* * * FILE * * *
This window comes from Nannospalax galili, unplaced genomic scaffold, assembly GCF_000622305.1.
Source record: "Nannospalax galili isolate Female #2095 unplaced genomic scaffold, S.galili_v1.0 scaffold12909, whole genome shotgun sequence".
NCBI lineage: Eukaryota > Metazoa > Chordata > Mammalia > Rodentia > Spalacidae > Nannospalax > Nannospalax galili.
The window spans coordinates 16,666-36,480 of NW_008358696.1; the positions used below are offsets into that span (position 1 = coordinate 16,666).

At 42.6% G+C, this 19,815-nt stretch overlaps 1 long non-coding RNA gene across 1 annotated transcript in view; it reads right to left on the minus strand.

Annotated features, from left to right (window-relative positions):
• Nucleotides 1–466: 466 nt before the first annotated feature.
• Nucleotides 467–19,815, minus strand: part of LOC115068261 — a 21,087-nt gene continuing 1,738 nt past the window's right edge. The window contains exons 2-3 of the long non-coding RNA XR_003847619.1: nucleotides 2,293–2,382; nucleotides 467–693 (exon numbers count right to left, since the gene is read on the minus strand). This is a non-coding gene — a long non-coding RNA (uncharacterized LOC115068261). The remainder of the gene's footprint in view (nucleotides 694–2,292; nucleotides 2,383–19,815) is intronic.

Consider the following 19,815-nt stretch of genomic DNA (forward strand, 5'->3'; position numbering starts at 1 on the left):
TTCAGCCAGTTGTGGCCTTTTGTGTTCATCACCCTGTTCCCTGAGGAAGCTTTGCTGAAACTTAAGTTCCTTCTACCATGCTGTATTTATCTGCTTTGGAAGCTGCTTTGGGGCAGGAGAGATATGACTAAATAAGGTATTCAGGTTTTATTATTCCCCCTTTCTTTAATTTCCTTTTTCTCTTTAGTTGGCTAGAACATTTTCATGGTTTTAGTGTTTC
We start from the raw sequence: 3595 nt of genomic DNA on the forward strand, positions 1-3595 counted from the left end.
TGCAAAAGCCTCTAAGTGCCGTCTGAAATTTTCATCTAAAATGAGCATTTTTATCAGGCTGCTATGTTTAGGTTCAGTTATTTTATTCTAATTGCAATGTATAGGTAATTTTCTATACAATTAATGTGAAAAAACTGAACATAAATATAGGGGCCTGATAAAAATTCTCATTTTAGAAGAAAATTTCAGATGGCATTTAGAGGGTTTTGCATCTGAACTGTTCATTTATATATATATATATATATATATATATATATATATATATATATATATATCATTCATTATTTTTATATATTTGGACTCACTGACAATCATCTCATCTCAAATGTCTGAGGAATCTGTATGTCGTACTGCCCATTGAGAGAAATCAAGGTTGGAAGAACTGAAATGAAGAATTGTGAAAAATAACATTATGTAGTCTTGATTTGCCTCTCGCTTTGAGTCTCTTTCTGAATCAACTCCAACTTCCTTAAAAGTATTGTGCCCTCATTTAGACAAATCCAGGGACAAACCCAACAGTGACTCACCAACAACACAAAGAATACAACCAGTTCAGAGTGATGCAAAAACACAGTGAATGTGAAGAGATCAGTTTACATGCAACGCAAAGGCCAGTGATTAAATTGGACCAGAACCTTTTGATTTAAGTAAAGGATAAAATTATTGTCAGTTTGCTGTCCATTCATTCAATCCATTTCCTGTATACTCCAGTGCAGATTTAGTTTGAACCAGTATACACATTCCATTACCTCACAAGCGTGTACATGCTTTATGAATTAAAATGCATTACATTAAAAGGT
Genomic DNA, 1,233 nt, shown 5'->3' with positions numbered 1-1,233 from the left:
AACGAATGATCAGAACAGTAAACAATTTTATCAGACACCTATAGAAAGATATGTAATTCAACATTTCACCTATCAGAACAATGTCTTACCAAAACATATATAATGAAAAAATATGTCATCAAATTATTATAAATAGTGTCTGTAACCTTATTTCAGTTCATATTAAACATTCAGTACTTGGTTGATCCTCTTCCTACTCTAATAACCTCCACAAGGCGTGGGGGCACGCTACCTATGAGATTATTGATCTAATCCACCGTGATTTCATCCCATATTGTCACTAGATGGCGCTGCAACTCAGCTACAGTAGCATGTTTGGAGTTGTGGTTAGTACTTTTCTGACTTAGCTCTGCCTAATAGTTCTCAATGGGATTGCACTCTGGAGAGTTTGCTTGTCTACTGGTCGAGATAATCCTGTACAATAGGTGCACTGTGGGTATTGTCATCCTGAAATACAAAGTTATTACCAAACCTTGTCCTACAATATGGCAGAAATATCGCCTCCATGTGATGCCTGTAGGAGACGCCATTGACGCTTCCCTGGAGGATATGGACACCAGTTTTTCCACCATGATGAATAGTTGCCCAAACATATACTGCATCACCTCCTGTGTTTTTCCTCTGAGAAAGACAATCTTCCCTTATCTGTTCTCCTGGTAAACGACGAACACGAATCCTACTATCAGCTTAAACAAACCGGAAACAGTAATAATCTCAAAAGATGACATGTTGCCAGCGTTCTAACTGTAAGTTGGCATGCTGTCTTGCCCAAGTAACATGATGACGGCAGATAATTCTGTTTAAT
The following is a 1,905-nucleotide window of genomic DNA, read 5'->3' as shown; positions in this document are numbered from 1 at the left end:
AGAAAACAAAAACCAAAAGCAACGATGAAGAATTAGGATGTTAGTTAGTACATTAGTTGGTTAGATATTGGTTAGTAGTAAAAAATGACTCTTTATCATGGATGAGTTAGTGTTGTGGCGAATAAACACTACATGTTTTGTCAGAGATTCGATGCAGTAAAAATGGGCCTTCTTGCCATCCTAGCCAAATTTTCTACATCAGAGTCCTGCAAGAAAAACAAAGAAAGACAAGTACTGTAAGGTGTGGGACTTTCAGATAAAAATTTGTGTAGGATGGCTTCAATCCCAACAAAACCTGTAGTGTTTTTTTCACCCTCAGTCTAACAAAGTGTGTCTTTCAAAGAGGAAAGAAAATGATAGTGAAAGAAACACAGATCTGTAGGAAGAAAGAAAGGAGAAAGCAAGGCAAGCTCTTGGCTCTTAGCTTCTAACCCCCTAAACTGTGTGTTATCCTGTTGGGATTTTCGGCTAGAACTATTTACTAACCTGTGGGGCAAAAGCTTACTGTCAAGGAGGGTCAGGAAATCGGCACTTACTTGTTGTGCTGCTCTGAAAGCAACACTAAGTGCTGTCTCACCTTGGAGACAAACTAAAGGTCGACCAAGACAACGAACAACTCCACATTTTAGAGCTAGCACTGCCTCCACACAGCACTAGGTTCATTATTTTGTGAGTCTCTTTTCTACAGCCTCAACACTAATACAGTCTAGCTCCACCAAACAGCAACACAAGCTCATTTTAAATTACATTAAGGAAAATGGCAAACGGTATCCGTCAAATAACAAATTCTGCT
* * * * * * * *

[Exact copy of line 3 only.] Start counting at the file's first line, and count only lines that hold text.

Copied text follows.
NCBI lineage: Eukaryota > Metazoa > Chordata > Mammalia > Rodentia > Spalacidae > Nannospalax > Nannospalax galili.